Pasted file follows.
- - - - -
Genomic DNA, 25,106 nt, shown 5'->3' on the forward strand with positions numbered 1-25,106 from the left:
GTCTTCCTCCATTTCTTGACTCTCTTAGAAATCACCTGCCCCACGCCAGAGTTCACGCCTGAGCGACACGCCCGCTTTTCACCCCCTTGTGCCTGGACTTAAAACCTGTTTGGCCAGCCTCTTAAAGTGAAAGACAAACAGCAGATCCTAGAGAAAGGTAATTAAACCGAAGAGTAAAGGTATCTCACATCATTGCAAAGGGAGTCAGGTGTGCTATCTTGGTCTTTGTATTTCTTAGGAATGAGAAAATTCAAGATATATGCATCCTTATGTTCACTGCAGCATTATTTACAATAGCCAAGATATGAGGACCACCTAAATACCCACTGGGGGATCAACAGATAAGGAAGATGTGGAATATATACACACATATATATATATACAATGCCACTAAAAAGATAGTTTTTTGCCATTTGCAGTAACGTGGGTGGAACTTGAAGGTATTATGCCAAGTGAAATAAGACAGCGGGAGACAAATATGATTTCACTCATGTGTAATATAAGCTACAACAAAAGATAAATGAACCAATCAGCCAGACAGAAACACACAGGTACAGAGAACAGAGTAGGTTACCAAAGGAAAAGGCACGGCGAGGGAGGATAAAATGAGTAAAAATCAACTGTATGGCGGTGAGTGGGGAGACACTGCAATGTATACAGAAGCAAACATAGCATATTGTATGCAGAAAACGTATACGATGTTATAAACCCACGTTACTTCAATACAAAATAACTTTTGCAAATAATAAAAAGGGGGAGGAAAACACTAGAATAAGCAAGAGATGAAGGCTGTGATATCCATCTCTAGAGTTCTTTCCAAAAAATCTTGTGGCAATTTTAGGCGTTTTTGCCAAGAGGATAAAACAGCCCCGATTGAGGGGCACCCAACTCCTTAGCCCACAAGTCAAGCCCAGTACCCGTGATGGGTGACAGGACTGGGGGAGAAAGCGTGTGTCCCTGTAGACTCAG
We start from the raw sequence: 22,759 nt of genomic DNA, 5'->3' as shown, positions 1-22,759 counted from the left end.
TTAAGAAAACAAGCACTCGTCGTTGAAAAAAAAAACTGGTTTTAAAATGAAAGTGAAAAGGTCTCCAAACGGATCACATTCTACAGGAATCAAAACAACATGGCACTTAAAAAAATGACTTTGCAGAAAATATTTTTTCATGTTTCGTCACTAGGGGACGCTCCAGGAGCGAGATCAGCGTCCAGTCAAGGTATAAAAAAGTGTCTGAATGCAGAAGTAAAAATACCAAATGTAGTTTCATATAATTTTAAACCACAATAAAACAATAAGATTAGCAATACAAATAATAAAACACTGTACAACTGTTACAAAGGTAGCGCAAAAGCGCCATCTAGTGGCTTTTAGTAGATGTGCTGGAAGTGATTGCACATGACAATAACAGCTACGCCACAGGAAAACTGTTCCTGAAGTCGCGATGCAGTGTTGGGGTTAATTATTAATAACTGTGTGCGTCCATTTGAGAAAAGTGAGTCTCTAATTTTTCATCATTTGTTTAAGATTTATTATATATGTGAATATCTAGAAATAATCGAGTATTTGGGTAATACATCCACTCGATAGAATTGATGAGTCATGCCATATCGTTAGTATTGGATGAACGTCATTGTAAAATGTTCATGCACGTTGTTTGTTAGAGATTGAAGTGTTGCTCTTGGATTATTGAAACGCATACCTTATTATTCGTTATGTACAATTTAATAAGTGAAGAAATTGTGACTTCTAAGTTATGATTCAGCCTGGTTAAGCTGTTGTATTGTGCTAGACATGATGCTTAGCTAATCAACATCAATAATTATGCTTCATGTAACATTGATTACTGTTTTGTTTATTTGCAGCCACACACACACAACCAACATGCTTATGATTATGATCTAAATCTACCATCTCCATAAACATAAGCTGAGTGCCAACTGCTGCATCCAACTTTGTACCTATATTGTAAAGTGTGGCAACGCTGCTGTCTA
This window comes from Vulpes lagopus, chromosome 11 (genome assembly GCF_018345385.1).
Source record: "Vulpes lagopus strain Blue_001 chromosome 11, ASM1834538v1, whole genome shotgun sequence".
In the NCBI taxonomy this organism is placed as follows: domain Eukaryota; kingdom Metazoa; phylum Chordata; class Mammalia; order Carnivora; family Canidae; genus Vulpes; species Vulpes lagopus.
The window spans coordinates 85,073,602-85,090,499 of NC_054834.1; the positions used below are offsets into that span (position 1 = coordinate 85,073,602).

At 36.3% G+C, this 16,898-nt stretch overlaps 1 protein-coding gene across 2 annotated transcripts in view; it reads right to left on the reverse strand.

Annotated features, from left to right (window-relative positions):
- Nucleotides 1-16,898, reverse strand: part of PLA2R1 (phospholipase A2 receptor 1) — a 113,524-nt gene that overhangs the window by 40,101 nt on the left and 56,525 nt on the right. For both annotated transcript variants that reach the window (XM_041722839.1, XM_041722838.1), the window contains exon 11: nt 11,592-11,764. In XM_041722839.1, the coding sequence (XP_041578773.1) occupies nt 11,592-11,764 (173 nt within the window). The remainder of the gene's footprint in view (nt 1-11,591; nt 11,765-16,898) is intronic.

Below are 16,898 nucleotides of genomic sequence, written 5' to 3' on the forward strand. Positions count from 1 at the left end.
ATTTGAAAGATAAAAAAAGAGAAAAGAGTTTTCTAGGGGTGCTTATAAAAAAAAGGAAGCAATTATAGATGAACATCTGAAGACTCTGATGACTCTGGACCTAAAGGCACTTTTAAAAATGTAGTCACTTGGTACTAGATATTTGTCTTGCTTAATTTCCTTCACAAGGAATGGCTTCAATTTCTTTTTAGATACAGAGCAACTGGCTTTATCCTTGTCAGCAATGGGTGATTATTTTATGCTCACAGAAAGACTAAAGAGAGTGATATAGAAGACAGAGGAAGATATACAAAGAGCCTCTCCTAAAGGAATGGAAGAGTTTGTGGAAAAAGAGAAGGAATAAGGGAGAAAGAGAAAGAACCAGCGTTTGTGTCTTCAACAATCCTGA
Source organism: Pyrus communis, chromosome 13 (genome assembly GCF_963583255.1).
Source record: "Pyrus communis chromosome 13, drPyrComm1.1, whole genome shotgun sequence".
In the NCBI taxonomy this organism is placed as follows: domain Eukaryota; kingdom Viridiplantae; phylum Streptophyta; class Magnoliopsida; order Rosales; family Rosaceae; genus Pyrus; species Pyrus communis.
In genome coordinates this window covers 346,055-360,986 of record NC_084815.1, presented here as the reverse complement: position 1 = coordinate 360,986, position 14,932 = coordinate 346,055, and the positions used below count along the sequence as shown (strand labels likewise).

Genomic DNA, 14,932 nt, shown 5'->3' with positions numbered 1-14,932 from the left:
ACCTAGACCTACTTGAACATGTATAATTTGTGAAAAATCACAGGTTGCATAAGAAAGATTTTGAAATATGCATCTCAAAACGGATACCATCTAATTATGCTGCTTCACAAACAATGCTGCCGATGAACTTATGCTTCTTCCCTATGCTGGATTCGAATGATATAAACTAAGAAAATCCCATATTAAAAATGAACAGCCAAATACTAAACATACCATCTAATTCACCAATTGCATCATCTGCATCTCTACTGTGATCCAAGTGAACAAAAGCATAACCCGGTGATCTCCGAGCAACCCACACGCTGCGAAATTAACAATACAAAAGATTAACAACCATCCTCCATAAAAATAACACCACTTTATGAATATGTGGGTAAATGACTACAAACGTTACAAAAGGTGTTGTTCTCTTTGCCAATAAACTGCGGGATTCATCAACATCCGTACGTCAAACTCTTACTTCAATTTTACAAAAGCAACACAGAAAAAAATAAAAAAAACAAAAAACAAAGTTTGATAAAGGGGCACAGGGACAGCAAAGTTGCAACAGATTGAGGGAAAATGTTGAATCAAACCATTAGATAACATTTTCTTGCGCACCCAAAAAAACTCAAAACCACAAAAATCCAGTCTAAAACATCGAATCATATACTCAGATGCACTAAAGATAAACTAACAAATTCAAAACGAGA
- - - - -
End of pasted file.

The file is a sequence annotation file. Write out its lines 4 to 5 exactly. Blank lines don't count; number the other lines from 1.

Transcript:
TTAAGAAAACAAGCACTCGTCGTTGAAAAAAAAAACTGGTTTTAAAATGAAAGTGAAAAGGTCTCCAAACGGATCACATTCTACAGGAATCAAAACAACATGGCACTTAAAAAAATGACTTTGCAGAAAATATTTTTTCATGTTTCGTCACTAGGGGACGCTCCAGGAGCGAGATCAGCGTCCAGTCAAGGTATAAAAAAGTGTCTGAATGCAGAAGTAAAAATACCAAATGTAGTTTCATATAATTTTAAACCACAATAAAACAATAAGATTAGCAATACAAATAATAAAACACTGTACAACTGTTACAAAGGTAGCGCAAAAGCGCCATCTAGTGGCTTTTAGTAGATGTGCTGGAAGTGATTGCACATGACAATAACAGCTACGCCACAGGAAAACTGTTCCTGAAGTCGCGATGCAGTGTTGGGGTTAATTATTAATAACTGTGTGCGTCCATTTGAGAAAAGTGAGTCTCTAATTTTTCATCATTTGTTTAAGATTTATTATATATGTGAATATCTAGAAATAATCGAGTATTTGGGTAATACATCCACTCGATAGAATTGATGAGTCATGCCATATCGTTAGTATTGGATGAACGTCATTGTAAAATGTTCATGCACGTTGTTTGTTAGAGATTGAAGTGTTGCTCTTGGATTATTGAAACGCATACCTTATTATTCGTTATGTACAATTTAATAAGTGAAGAAATTGTGACTTCTAAGTTATGATTCAGCCTGGTTAAGCTGTTGTATTGTGCTAGACATGATGCTTAGCTAATCAACATCAATAATTATGCTTCATGTAACATTGATTACTGTTTTGTTTATTTGCAGCCACACACACACAACCAACATGCTTATGATTATGATCTAAATCTACCATCTCCATAAACATAAGCTGAGTGCCAACTGCTGCATCCAACTTTGTACCTATATTGTAAAGTGTGGCAACGCTGCTGTCTA
This window comes from Vulpes lagopus, chromosome 11 (genome assembly GCF_018345385.1).